• Grant permissions to groups rather than users— By granting permissions to groups, rather than users, you can quickly grant or deny access to a wide range of resources with one change. For example, if your Human Resources department has hundreds of files, in dozens of directories throughout your network, you would have to add (or remove) an individual from the permissions from each of these folders when they join or depart the team. However, by granting the permissions instead to an HR group, and then giving the group permissions, you can now modify access simply by adding the user to, or removing them from, the group.

  • Require complex (strong) passwords for all users— If left to their own devices, many users select passwords that are easy for them to remember. However, this behavior results in passwords that are also very easy for malicious users to crack. By requiring complex passwords, consisting of upper- and lowercase letters, numbers, and special characters, the likelihood of a breach of security is greatly reduced.

  • Require Secure Sockets Layer (SSL) for HTTP, POP3, IMAP4, NNTP, and LDAP clients— The SSL encryption protects confidential or personal information sent between a client and a server. The SSL protocol uses a combination of public-key and symmetric-key encryption. Symmetric-key encryption is much faster than public-key encryption; however, public-key encryption provides better authentication techniques.

  • Set policies globally when possible— Rather than setting policies for individual users or groups, companywide policies should be set, whenever possible, at a global level to ensure compliance.

Securing Groups

An important step in securing your messaging environment is to secure distribution and mail-enabled security groups. For instance, CompanyABC is a medium-sized company with 1,000 users. To facilitate companywide notifications, the HR department created a distribution group called “All Employees,” which contains all 1,000 employees. By default, there are no message restrictions for new groups, meaning that anyone can send to this list. If CompanyABC has an Internet Mail SMTP Connector, this group will also have an SMTP address.

Consider what would happen if a new user sent an email to “All Employees” advertising a car for sale. Let’s take it one step further and imagine that the user sent it with a read receipt and delivery notification requested. Thousands of messages can now be generated from this one mistake and could negatively impact server performance.

Often, intentions are not as innocent as the new user simply making a mistake. Sending repeated email messages to mail-enabled groups with large memberships is sometimes used in an attempted denial of service (DoS) attack. The attacker sends an SMTP message to the “All Employees” group with a delivery notification receipt requested and spoofs the “Return to” address with the same SMTP address used for the distribution group. So, 1,000 messages are sent, and 1,000 delivery notifications are returned—each of which is then sent to all 1,000 users in the group! From this one spoofed message, the net effect is (1 + 1000) + (1000 * 1000)=1,001,001 messages! By spoofing the distribution list and including a delivery notification receipt, this single email results in over 1 million messages processed by the system.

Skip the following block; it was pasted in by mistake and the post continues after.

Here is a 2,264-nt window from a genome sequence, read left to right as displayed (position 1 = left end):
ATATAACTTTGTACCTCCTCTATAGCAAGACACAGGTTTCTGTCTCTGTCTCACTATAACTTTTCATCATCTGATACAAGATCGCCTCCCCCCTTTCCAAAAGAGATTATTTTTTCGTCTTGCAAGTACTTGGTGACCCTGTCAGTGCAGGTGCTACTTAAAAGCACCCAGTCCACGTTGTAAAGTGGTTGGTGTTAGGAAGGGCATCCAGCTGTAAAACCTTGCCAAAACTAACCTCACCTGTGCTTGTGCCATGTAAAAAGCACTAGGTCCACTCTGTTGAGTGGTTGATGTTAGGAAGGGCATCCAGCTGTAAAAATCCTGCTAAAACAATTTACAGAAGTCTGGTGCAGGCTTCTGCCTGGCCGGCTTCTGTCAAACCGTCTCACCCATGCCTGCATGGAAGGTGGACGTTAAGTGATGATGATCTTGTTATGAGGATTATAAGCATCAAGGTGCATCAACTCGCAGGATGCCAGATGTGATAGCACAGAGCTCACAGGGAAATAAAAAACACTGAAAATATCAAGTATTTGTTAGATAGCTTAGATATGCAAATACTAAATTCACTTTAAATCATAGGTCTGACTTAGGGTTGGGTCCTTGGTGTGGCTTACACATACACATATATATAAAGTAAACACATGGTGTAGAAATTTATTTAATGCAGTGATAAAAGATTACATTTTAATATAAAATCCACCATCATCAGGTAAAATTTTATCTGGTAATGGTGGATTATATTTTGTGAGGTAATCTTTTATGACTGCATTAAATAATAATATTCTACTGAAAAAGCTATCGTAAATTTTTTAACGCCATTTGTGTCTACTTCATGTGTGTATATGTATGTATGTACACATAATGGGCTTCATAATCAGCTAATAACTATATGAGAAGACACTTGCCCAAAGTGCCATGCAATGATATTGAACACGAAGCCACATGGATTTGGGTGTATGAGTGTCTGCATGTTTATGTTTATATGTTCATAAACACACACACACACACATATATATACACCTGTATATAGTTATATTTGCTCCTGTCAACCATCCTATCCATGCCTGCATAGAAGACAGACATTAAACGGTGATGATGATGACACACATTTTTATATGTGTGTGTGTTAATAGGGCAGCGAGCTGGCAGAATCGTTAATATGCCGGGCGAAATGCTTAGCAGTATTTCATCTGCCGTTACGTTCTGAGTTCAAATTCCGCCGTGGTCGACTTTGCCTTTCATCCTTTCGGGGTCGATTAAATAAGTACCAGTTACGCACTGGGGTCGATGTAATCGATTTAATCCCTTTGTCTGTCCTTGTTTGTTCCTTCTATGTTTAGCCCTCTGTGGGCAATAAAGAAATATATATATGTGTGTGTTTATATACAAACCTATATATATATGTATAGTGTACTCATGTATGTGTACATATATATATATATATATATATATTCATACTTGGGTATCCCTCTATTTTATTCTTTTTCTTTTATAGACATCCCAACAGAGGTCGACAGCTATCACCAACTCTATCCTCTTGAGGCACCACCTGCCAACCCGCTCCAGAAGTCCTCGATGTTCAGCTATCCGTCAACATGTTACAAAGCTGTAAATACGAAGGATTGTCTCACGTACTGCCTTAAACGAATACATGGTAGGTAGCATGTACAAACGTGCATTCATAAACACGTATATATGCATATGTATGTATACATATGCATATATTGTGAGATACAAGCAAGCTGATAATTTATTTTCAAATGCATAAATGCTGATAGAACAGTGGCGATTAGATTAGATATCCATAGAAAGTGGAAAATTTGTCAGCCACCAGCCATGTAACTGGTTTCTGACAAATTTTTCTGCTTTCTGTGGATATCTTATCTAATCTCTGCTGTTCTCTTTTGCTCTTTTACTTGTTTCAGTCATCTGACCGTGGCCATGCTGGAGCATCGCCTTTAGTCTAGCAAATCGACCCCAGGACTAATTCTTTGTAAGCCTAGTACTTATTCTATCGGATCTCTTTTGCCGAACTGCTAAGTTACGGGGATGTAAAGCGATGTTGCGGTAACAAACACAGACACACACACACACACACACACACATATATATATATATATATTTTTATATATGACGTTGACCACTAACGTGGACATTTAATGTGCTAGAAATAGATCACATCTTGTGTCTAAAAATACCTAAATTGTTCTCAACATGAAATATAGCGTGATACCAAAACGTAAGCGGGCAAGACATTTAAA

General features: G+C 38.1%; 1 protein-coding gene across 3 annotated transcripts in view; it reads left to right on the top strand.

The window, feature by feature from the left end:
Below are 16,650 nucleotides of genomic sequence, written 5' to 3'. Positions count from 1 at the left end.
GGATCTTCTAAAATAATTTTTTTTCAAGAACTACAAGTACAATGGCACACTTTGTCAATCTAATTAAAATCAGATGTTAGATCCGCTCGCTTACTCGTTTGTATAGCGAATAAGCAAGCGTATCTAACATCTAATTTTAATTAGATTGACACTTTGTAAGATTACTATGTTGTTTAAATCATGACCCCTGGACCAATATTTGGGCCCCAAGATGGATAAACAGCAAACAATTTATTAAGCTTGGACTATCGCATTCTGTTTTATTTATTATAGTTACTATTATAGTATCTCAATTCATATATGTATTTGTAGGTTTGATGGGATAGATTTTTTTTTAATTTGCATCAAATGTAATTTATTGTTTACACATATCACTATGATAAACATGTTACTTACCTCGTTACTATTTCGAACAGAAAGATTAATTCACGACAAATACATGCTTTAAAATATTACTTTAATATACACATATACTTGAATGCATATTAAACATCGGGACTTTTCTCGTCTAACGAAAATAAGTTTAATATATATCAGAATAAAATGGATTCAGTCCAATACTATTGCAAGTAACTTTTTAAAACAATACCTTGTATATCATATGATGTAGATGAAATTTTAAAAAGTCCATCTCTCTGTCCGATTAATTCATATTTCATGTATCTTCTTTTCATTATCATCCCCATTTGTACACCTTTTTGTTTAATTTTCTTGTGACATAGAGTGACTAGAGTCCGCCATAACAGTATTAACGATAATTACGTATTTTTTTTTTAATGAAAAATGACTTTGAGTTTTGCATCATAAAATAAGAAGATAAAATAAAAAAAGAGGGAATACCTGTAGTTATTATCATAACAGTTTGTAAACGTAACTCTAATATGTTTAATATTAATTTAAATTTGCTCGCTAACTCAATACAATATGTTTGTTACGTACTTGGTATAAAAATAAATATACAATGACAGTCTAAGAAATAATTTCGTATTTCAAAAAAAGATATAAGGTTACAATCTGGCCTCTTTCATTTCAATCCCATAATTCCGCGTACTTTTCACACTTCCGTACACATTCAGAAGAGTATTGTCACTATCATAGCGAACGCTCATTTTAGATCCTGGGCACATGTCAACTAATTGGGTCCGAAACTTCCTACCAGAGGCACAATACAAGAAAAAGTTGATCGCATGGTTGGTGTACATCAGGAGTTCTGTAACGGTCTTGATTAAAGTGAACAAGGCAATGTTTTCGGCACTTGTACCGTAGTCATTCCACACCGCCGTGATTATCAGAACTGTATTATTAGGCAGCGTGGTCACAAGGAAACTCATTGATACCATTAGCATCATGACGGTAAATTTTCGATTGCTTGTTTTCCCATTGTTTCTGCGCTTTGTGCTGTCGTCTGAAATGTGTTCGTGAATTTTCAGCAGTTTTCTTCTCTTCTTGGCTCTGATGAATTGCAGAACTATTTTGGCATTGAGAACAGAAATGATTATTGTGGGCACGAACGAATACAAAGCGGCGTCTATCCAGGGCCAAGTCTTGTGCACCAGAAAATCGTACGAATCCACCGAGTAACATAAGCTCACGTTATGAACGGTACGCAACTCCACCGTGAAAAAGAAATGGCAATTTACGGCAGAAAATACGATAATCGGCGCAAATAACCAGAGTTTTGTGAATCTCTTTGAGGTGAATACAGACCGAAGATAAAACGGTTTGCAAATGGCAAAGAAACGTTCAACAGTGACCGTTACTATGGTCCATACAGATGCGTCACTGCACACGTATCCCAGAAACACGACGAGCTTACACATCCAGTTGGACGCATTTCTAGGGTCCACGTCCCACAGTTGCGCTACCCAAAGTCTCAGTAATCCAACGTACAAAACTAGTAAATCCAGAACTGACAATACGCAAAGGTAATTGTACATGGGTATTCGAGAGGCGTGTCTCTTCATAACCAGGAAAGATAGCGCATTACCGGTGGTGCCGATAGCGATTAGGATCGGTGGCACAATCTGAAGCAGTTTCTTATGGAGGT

Fortunately, for this easy problem, there is an even easier solution. Exchange Server 2007 allows you to configure message restrictions on your distribution groups.

To secure distribution groups so that only authenticated users can use it, do the following:

Open the Exchange Management Console.

In the console tree, under Recipient Configuration, click Distribution Group.

In the results pane, select the distribution group you want to modify, and then click Properties.

On the Mail Flow Settings tab, highlight Message Delivery Restrictions, and click Properties.

Ensure there is a check in the Require That All Senders Are Authenticated check box.

Click OK when finished, and then click OK again to exit the configuration screen.

In addition, an administrator can further restrict the usage of this distribution group by allowing only a specific individual or security group to use it.

To restrict access to the distribution group to a specific user or group, do the following:

Open the Exchange Management Console.

In the console tree, under Recipient Configuration, click Distribution Group.

In the results pane, select the distribution group you want to modify, and then click Properties.

On the Mail Flow Settings tab, highlight Message Delivery Restrictions, and click Properties.

Under Accept Messages From, select the Only Senders in the Following List option button.

Click Add, and select the users or groups that are to have permission to send to the distribution group.

Click OK when finished, and then click OK again to exit the configuration screen.

An additional option allows you to configure the distribution list to reject messages from an individual or from members of a group. This setting is also configured using the Message Delivery Restrictions page.